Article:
Imagine learning how to fly an airplane by reading a textbook. Or learning how to shape pottery from an audiobook. Neither of these are ideal ways to learn the respective skills. And yet today, much of how we educate ourselves and our children comes through these sorts of mis-matched mediums. At the same time, the meteoric rise of Youtube and other online learning platforms has improved one of education’s greatest obstacles: easy, affordable access to information. Still, video is limited by being an inherently passive experience, or one in which the student can simply observe.
So how can we address both passive education and a mismatch of medium to change how we educate ourselves? Through immersive technology. Virtual and augmented reality offer an unparalleled experience that places students into the shoes of an active participant. This new sense of agency allows them to suspend their disbelief, and experience things as though they were actually there.
Let’s consider the airplane scenario once more. In a textbook, students may learn about the procedures and functions of gauges and instrument panels on a plane. They may even have pictures of what a cockpit looks like. But in a virtual reality experience, the student sits inside the plane. They are able to see processes and procedures specific to that plane, or others. And perhaps most importantly, they’re able to attempt their first flight in a virtual world without endangering themselves or others.
This manner of interactive experience takes passive information and brings it to life. And an important distinction is made: students are no longer passive observers, but active participants. Tim Trask, an Instructional Technology Specialist with Virginia Beach Public Schools has explored the technology, noting, “Through AR/VR technology, students can experience multi-sensory exploration in ways never before possible.”
In any learning situation, student engagement is critical. Whether it’s flying an airplane, photographing an historical event, or shaping pottery, immersive experiences captivate and create unforgettable learning opportunities. With students actively participating, each new action is a chance to gain insight. This is where immersive technology shines — in its ability to offer real-time feedback. Unlike traditional media in which there is a finite beginning and end, interactive experiences can offer students feedback in real-time, allowing them to correct their mistakes and see what they did wrong. This automatic feedback also ensures that the burden of grading a student’s quantitative performance no longer falls on the instructor, who is now able to focus on giving qualitative feedback as needed. The quantitative metrics like test scores or performance reviews can be collected and reviewed in the aggregate, giving instructors an easy way to identify which students need extra attention. As educational philosophies move towards performance-based assessments, immersive technology offers fascinating implications for the future of high stakes testing.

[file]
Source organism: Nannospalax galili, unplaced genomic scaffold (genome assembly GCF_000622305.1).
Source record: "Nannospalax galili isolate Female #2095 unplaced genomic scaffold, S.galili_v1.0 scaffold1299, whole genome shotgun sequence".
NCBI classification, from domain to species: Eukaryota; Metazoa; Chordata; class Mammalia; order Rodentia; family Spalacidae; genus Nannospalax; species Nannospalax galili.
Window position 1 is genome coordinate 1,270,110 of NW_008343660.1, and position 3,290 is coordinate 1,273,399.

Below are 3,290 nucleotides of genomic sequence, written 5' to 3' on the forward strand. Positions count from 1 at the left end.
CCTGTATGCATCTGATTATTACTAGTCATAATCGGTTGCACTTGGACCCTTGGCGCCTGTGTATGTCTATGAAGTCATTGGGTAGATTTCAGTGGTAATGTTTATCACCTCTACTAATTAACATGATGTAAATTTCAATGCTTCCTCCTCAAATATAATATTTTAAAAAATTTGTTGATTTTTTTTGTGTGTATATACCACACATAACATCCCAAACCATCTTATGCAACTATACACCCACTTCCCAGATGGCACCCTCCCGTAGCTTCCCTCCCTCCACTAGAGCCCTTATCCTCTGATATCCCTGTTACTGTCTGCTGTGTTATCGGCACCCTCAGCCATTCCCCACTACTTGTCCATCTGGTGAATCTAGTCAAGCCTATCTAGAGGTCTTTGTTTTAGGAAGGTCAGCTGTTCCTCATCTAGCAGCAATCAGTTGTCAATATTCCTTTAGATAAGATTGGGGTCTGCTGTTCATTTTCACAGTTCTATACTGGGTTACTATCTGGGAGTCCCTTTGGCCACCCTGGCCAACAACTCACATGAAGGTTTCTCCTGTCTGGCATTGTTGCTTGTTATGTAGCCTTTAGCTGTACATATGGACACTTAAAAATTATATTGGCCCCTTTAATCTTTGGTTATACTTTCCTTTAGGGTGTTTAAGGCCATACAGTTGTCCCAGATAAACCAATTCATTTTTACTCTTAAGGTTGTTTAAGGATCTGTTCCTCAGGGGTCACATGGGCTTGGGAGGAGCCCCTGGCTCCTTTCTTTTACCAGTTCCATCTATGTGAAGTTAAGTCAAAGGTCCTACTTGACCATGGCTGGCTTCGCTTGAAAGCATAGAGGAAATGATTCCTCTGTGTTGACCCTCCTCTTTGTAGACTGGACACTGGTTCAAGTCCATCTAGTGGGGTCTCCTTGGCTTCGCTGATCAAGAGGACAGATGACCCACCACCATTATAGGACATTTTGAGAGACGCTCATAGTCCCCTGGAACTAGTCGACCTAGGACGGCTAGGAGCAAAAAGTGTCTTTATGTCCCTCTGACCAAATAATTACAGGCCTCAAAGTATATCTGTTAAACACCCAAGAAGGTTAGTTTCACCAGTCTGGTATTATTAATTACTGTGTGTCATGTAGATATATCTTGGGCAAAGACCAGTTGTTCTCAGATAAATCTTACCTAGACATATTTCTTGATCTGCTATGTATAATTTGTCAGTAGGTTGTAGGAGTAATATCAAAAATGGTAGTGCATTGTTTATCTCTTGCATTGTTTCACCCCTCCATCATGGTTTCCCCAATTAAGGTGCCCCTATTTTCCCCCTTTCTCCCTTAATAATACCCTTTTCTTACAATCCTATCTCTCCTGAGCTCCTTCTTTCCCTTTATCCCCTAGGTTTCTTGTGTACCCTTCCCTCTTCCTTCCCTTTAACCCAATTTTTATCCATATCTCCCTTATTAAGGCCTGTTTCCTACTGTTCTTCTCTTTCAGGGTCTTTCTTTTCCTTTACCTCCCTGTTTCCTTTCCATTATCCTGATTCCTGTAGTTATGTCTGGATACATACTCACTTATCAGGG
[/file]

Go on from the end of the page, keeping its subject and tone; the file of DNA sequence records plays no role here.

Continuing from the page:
Finally, and most crucially, immersive technologies enable students to better retain information. Sometimes referred to as stickiness, retention is the act of not just having studied, but also having the ability to recall. For mission-critical training and important exams, these results are paramount. A 2016 study from the University of Maryland determined that immersive environments aided memory recall greater than their traditional counterparts, stating that those who used virtual environments to learn were “… able to organize and structure large information spaces and navigate them in ways that assist in superior recall.”
Jeff Aronowitz, a former educator with the Jamestown Rediscovery at Historic Jamestowne, attributes this to immersive technology’s ability to provide a better background to the lesson at hand. “When connecting historical events to material culture, creating the context in which the students learn can make a profound difference.”
Though the research and results all point in a positive direction, immersive technology in the education setting faces an uphill battle. Along with access to the necessary equipment, lack of curriculum-aligned experiences is an obstacle to widespread adoption. But with falling equipment costs and availability of federal funds for technology in the classroom, the financial component is exponentially improving. Now, sourcing curriculum-aligned experiences remains the biggest roadblock.
For many, including our team at Capitol Interactive, we see XR technology as the obvious next step towards creating more robust, engaging educational experiences. To this end, we are dedicated to contributing meaningful content and improving ways to access it.